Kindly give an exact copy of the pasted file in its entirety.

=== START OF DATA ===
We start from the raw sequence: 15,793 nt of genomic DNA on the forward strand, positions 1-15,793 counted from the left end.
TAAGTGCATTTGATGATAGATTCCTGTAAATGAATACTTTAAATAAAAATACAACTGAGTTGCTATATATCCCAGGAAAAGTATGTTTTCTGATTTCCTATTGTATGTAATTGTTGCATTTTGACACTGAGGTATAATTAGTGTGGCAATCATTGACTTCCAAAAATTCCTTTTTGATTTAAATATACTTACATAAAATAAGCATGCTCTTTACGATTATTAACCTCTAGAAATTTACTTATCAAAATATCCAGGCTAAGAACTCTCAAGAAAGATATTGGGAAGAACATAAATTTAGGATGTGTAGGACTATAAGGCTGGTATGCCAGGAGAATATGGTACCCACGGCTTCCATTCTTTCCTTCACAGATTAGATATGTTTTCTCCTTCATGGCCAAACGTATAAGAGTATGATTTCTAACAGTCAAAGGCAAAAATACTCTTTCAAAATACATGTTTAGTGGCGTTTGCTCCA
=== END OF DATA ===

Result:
We start from the raw sequence: 15,793 nt of genomic DNA on the forward strand, positions 1-15,793 counted from the left end.
TAAGTGCATTTGATGATAGATTCCTGTAAATGAATACTTTAAATAAAAATACAACTGAGTTGCTATATATCCCAGGAAAAGTATGTTTTCTGATTTCCTATTGTATGTAATTGTTGCATTTTGACACTGAGGTATAATTAGTGTGGCAATCATTGACTTCCAAAAATTCCTTTTTGATTTAAATATACTTACATAAAATAAGCATGCTCTTTACGATTATTAACCTCTAGAAATTTACTTATCAAAATATCCAGGCTAAGAACTCTCAAGAAAGATATTGGGAAGAACATAAATTTAGGATGTGTAGGACTATAAGGCTGGTATGCCAGGAGAATATGGTACCCACGGCTTCCATTCTTTCCTTCACAGATTAGATATGTTTTCTCCTTCATGGCCAAACGTATAAGAGTATGATTTCTAACAGTCAAAGGCAAAAATACTCTTTCAAAATACATGTTTAGTGGCGTTTGCTCCA